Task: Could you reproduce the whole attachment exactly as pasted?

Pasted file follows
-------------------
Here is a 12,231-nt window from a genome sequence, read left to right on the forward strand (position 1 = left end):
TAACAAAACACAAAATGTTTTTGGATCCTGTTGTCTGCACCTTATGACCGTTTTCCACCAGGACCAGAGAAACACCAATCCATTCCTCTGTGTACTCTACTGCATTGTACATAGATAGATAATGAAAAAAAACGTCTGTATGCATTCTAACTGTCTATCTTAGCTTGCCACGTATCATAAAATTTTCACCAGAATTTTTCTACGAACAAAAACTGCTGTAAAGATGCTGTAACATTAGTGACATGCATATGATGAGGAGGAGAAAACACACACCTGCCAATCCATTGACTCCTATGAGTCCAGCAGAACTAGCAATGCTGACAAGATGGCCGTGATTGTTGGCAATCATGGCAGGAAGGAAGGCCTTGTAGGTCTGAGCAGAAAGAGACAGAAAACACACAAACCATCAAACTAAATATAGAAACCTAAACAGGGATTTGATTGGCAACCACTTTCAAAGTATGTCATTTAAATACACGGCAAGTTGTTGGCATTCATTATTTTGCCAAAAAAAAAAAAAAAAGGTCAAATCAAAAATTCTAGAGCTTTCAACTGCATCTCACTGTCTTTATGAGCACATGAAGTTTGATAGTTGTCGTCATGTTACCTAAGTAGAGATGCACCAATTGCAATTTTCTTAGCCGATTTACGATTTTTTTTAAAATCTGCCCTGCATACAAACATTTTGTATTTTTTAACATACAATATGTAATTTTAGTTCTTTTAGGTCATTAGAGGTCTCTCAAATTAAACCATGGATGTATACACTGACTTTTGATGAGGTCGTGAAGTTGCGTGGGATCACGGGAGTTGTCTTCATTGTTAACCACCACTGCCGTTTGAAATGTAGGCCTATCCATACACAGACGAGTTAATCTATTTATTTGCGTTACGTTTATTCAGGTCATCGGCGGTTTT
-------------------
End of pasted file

Here is a 12,231-nt window from a genome sequence, read left to right on the forward strand (position 1 = left end):
TAACAAAACACAAAATGTTTTTGGATCCTGTTGTCTGCACCTTATGACCGTTTTCCACCAGGACCAGAGAAACACCAATCCATTCCTCTGTGTACTCTACTGCATTGTACATAGATAGATAATGAAAAAAAACGTCTGTATGCATTCTAACTGTCTATCTTAGCTTGCCACGTATCATAAAATTTTCACCAGAATTTTTCTACGAACAAAAACTGCTGTAAAGATGCTGTAACATTAGTGACATGCATATGATGAGGAGGAGAAAACACACACCTGCCAATCCATTGACTCCTATGAGTCCAGCAGAACTAGCAATGCTGACAAGATGGCCGTGATTGTTGGCAATCATGGCAGGAAGGAAGGCCTTGTAGGTCTGAGCAGAAAGAGACAGAAAACACACAAACCATCAAACTAAATATAGAAACCTAAACAGGGATTTGATTGGCAACCACTTTCAAAGTATGTCATTTAAATACACGGCAAGTTGTTGGCATTCATTATTTTGCCAAAAAAAAAAAAAAAAGGTCAAATCAAAAATTCTAGAGCTTTCAACTGCATCTCACTGTCTTTATGAGCACATGAAGTTTGATAGTTGTCGTCATGTTACCTAAGTAGAGATGCACCAATTGCAATTTTCTTAGCCGATTTACGATTTTTTTTAAAATCTGCCCTGCATACAAACATTTTGTATTTTTTAACATACAATATGTAATTTTAGTTCTTTTAGGTCATTAGAGGTCTCTCAAATTAAACCATGGATGTATACACTGACTTTTGATGAGGTCGTGAAGTTGCGTGGGATCACGGGAGTTGTCTTCATTGTTAACCACCACTGCCGTTTGAAATGTAGGCCTATCCATACACAGACGAGTTAATCTATTTATTTGCGTTACGTTTATTCAGGTCATCGGCGGTTTT